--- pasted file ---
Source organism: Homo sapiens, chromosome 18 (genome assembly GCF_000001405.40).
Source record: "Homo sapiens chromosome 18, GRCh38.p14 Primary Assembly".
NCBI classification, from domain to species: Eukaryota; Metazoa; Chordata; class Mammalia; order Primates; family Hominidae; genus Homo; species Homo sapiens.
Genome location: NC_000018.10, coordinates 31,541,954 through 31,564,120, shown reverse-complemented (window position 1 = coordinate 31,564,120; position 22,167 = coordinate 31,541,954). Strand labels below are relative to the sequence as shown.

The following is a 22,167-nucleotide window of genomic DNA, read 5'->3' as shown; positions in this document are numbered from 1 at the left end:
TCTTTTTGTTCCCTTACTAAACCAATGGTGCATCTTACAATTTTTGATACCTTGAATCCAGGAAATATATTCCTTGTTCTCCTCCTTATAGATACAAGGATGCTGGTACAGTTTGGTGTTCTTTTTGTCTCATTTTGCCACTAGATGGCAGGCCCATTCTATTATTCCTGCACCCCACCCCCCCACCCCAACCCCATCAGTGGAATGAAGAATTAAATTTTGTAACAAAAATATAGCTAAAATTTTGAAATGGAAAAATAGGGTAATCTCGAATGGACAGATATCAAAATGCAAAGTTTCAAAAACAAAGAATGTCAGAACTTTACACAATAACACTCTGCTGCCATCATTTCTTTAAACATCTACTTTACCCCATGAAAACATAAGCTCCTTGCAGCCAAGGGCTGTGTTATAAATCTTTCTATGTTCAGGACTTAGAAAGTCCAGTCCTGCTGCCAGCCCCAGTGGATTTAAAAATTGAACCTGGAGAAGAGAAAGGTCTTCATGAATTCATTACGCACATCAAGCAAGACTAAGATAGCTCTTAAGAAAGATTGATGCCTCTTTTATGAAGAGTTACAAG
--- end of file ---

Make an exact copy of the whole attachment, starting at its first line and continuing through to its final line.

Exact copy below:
Source organism: Homo sapiens, chromosome 18 (genome assembly GCF_000001405.40).
Source record: "Homo sapiens chromosome 18, GRCh38.p14 Primary Assembly".
NCBI classification, from domain to species: Eukaryota; Metazoa; Chordata; class Mammalia; order Primates; family Hominidae; genus Homo; species Homo sapiens.
Genome location: NC_000018.10, coordinates 31,541,954 through 31,564,120, shown reverse-complemented (window position 1 = coordinate 31,564,120; position 22,167 = coordinate 31,541,954). Strand labels below are relative to the sequence as shown.

The following is a 22,167-nucleotide window of genomic DNA, read 5'->3' as shown; positions in this document are numbered from 1 at the left end:
TCTTTTTGTTCCCTTACTAAACCAATGGTGCATCTTACAATTTTTGATACCTTGAATCCAGGAAATATATTCCTTGTTCTCCTCCTTATAGATACAAGGATGCTGGTACAGTTTGGTGTTCTTTTTGTCTCATTTTGCCACTAGATGGCAGGCCCATTCTATTATTCCTGCACCCCACCCCCCCACCCCAACCCCATCAGTGGAATGAAGAATTAAATTTTGTAACAAAAATATAGCTAAAATTTTGAAATGGAAAAATAGGGTAATCTCGAATGGACAGATATCAAAATGCAAAGTTTCAAAAACAAAGAATGTCAGAACTTTACACAATAACACTCTGCTGCCATCATTTCTTTAAACATCTACTTTACCCCATGAAAACATAAGCTCCTTGCAGCCAAGGGCTGTGTTATAAATCTTTCTATGTTCAGGACTTAGAAAGTCCAGTCCTGCTGCCAGCCCCAGTGGATTTAAAAATTGAACCTGGAGAAGAGAAAGGTCTTCATGAATTCATTACGCACATCAAGCAAGACTAAGATAGCTCTTAAGAAAGATTGATGCCTCTTTTATGAAGAGTTACAAG